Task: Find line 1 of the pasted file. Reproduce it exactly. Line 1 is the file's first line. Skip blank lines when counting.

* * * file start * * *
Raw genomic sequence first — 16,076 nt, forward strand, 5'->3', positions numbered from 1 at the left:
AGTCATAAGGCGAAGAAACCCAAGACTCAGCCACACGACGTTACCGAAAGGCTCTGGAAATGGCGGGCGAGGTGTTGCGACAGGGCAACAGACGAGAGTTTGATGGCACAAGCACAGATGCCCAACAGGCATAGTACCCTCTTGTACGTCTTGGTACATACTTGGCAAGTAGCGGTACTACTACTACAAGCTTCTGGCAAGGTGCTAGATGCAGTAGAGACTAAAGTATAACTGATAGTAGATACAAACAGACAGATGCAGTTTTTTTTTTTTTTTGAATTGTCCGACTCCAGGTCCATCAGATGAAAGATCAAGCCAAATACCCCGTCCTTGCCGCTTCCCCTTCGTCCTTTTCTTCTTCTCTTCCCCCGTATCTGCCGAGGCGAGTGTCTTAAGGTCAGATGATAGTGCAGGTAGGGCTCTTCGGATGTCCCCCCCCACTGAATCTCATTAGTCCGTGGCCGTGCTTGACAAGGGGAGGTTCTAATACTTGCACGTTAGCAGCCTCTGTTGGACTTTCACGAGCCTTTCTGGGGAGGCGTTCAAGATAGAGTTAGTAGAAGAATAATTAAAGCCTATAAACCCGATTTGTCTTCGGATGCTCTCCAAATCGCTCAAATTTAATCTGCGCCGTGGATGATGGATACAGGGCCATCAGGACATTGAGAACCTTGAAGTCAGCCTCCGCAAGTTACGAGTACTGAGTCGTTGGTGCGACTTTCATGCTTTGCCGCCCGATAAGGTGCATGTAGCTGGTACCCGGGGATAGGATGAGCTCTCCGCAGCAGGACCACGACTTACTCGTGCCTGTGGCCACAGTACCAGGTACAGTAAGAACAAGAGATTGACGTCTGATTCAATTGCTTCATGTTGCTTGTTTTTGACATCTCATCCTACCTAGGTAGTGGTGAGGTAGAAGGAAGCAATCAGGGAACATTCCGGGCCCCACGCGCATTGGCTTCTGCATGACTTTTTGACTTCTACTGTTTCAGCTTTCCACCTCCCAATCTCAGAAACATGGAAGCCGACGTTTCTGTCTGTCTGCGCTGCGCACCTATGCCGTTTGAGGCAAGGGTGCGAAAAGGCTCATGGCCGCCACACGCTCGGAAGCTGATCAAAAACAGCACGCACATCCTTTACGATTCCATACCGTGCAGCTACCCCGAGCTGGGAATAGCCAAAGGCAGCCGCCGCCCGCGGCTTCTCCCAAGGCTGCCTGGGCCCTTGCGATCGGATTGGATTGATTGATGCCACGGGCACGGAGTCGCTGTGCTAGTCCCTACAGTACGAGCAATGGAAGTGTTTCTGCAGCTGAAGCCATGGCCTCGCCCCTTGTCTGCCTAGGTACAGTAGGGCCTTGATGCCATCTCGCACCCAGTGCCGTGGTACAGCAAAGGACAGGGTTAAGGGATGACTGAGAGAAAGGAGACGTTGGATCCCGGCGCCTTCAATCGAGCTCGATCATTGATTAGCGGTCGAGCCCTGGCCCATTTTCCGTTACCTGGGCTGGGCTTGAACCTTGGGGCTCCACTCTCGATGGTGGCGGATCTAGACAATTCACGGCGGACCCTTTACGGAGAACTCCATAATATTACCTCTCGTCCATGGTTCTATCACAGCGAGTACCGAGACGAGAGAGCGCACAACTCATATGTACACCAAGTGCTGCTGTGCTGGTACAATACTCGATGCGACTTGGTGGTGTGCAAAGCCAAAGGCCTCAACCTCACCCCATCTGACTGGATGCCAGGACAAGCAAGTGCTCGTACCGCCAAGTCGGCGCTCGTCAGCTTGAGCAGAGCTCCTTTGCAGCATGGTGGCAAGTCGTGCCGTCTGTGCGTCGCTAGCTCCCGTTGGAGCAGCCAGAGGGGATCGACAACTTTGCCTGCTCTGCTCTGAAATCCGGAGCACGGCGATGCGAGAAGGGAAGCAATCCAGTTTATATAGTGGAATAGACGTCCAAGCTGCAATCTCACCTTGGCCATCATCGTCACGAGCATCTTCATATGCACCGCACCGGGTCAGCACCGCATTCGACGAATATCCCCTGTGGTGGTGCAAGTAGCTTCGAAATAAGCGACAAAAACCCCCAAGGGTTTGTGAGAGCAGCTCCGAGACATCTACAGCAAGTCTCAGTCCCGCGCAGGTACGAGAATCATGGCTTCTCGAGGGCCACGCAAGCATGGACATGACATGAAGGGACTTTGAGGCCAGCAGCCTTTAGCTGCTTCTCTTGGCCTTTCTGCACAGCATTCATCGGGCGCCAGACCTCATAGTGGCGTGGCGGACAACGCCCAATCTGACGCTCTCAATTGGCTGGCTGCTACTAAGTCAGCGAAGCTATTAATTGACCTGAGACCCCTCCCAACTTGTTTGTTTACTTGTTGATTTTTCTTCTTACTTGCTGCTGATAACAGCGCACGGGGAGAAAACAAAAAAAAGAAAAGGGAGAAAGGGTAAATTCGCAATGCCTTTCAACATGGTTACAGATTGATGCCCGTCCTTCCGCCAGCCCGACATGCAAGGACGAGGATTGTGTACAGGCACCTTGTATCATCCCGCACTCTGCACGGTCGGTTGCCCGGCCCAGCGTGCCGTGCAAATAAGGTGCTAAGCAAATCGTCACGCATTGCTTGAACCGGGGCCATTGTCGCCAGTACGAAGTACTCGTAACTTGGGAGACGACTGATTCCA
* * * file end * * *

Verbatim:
Raw genomic sequence first — 16,076 nt, forward strand, 5'->3', positions numbered from 1 at the left: